But this time, Shion knew it was an act. He knew what was on the other side of that mask. He had seen it, just last night. It was raw, it was open, it was naked, it was hurt. He jaw was taut, his eyes desperate and rimmed with red, his hollowed cheeks slathered in the silvery grey of his melted eyes.
Shion could not endure this for the next hour. He could not endure it for the next minute.
“Shion, are you all right? Your face doesn’t seem to be a healthy pallor.” Safu put a hand on Shion’s cheek. Shion felt his face burn. He stared up at Nezumi, his eyes pleading. He needed Nezumi to understand. This was not what he’d wanted. This was the last thing he wanted.
Nezumi merely blinked at him, then pulled out three menus. Again, Shion was struck by his elegance. It was therefore difficult for Shion to believe that the following slip of his hand was purely an accident, especially when the menus fell right at the foot of Shion’s seat.
“Oh, I’m so sorry,” Nezumi said quickly, flashing another smile. It didn’t reach his eyes.
Nezumi stooped down, his head disappearing underneath the white tablecloth. Shion understood.
“Let me help you!” he exclaimed, his voice hoarse. He ducked down quickly to meet Nezumi’s grey eyes looming an inch from his.
The mask was off. “Do you want me to leave?” The words were quick, like bullets, and barely audible. Shion couldn’t think straight. Nezumi’s hot breath felt so familiar on his face.
“I—what?” he stammered.
“Do you want me to leave, Shion? Decide quickly. I don’t care. I’ll say I’m sick.”
Shion blinked. After the fuss Nezumi had made in calling out sick a few days before, now he was offering to do it without a hint of hesitation. For me, Shion realized. Even after what Shion had said, Nezumi was doing this for him. He knew Shion was uncomfortable. He was offering to lose another day’s worth of pay – a day he could not afford – just so that Shion, who had hurt him so painfully just the day before, might feel more at ease. His gaze was concerned, worried, anguished, as he awaited Shion’s response. He wasn’t angry. Why couldn’t he at least have been angry?
Shion’s heart fragmented further for the boy in front of him. He shook his head.
“N-no – ”
The word was barely out of his mouth when Nezumi’s face disappeared. When Shion reemerged from beneath the tablecloth, Nezumi’s mask was back on. So was his plastic smile.
“Sorry about that. Here are your menus.” Nezumi distributed the menus he had dropped. Shion hadn’t even noticed him pick them up. His heart was still pounding in his chest. He thought he might throw up. He had no idea how Nezumi was doing it, how he was standing before him, wearing that mask of apathy, donning a smile and speaking and moving and breathing as if everything was okay. Everything was not okay. Everything was wrong.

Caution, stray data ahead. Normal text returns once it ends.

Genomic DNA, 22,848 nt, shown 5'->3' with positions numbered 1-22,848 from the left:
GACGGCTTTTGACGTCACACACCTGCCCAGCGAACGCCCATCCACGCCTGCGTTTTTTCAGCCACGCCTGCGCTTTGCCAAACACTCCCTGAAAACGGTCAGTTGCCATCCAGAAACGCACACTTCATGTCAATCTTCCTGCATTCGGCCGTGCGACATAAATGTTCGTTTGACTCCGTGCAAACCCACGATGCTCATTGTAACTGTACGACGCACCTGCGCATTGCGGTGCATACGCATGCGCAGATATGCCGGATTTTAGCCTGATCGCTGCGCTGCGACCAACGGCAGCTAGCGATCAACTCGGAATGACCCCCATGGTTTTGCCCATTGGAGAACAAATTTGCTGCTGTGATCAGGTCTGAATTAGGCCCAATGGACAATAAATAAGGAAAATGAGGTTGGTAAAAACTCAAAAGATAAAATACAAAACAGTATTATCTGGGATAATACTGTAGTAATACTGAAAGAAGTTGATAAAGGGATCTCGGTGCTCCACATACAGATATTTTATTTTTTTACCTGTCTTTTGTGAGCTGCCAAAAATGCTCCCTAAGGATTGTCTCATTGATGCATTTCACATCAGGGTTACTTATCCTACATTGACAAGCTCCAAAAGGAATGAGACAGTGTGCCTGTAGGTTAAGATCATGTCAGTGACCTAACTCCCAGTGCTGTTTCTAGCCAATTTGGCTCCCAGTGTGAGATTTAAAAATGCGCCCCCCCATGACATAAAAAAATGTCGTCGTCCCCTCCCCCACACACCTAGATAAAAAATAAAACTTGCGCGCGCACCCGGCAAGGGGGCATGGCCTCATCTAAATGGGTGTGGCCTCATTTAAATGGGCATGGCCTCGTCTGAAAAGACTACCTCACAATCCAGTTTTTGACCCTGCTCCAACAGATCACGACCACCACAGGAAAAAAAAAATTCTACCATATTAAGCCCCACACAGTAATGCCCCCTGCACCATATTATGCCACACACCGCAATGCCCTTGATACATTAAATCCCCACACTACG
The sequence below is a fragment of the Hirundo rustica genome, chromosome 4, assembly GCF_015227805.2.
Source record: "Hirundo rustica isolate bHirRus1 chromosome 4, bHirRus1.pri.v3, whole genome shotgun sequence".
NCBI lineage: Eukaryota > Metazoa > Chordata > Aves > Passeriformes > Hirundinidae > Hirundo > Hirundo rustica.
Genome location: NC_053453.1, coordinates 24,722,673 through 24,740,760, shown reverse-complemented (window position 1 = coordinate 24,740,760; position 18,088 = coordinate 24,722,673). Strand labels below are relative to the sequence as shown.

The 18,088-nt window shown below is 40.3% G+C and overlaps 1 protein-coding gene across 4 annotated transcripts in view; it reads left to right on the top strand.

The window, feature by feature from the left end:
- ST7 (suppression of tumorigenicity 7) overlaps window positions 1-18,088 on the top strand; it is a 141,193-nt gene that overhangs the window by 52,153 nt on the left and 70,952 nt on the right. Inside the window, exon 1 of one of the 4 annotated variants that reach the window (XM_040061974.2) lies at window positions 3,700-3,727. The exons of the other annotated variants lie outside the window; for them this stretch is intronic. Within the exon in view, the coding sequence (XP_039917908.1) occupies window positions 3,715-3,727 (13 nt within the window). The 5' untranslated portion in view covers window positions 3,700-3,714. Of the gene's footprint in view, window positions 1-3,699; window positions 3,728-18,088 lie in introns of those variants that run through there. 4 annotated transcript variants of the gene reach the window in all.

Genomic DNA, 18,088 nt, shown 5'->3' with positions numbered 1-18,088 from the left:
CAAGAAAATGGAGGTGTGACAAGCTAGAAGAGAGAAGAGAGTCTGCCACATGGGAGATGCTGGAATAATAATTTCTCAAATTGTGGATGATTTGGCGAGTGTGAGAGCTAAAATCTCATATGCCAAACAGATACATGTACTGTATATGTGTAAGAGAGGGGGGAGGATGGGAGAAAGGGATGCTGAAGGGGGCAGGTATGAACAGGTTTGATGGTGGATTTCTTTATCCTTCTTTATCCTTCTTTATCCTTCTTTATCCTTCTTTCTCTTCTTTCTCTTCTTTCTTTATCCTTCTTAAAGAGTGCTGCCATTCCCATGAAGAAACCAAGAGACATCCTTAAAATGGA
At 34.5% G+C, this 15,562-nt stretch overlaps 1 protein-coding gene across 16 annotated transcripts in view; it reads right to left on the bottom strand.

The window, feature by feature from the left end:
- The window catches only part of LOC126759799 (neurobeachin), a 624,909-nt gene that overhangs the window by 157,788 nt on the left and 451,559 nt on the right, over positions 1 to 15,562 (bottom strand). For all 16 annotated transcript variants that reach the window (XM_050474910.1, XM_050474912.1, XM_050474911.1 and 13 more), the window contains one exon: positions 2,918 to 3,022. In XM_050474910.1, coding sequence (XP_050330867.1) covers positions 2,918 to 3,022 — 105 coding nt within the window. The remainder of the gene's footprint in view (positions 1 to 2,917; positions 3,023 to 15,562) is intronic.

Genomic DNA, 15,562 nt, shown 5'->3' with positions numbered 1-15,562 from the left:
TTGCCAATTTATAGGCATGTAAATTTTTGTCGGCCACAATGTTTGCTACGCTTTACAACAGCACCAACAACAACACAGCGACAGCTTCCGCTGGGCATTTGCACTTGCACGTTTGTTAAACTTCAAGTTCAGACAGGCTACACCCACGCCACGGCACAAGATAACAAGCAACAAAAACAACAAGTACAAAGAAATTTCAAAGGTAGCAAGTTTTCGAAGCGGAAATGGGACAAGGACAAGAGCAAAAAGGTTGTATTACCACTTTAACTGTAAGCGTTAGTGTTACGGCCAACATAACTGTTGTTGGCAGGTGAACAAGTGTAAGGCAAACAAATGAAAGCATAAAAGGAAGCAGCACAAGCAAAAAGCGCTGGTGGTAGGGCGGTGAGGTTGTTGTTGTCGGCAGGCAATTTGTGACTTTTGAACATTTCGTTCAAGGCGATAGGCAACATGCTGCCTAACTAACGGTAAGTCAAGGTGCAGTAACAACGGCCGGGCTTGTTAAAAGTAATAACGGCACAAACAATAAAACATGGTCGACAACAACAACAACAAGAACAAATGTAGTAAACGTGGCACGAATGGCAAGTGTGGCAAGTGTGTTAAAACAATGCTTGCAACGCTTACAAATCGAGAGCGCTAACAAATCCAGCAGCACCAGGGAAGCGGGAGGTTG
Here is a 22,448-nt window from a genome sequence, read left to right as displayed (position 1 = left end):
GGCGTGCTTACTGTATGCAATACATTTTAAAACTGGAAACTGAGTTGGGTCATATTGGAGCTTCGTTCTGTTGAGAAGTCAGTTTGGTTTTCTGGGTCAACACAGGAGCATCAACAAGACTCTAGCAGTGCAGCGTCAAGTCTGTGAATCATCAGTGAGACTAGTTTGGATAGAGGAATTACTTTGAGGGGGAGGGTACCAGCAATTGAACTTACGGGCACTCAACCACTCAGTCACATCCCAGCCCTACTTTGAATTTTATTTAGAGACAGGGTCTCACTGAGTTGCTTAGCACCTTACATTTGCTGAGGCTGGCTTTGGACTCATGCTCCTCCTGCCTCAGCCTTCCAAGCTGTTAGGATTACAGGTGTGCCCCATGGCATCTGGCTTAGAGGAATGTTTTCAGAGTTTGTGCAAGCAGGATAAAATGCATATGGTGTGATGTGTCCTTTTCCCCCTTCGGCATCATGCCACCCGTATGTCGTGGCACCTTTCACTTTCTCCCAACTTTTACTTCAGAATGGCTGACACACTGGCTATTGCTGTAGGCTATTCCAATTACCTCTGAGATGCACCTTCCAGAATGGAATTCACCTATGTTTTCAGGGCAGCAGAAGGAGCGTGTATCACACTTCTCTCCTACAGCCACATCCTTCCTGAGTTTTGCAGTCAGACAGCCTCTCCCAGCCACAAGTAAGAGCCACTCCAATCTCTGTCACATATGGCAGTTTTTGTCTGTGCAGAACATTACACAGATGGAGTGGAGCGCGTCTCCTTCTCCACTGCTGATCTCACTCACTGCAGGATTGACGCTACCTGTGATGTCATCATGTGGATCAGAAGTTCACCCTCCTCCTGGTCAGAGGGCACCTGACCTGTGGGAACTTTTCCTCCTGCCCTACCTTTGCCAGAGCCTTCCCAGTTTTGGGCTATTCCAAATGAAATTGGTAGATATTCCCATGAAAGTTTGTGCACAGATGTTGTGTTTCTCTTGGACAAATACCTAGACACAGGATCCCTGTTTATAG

There was conversation around him, words being thrown, a giggle from Safu. Shion only noticed Nezumi’s deep voice, but couldn’t discern any words. The room was spinning. He felt faint, and gripped the edge of the tablecloth. He couldn’t do it. Not this dinner. Not the wedding. Not the life that had been mapped out for him from the time he was a child. He couldn’t do it.
“And you, sir? Sir?”
Shion looked up, startled by Safu’s hand on his arm. He glanced at Nezumi, who was looking at him expectantly.
“What would you like to drink, sir?”
Sir. It was worse than “Your Highness,” it was worse than “Prince.” This time, Nezumi was not mocking him. This time, he was calling him by the label Shion had asked to be given.
“I – umm… tea?”
Was that a real smile, that flashed on his lips? Shion couldn’t tell. It was gone too quickly, and then so was the grey-eyed waiter, walking away from their table. Shion breathed a sigh of relief, though he knew the waiter would be back. He stared down at his menu.
Shion didn’t pay much attention as Safu and his mother caught up on wedding details. He was happy neither of them spoke to him, though he felt his mother’s gaze on him several times. She said nothing, though Shion noticed a light crease between her eyes, one which quickly smoothed over whenever he caught her eye.
It seemed that there were several people masking their emotions that night.
Nezumi returned too quickly. Or had it not been quickly enough?
“Are you ready to order?”
Shion hadn’t even considered what he wanted to eat. He didn’t think he could eat. His stomach felt as if it was full of worms. He listened vaguely as his mother and Safu ordered, staring at the waiter’s face. Nezumi simply nodded, jotting things down in his little notepad, flashing his fake smile.
Then he turned his grey gaze on Shion. It gave away nothing. “And what do you want, sir?”
What did Shion want? He knew what he wanted. What he wanted was not on the menu. What he wanted was not the girl who sat beside him, holding his hand with her engagement ring digging into his skin. What he wanted was right in front of him, looking at him, waiting for his reply, always waiting on him. What he wanted was on the other side of the table, but he might as well have been on the other side of the world. He felt so distant, he felt so far away.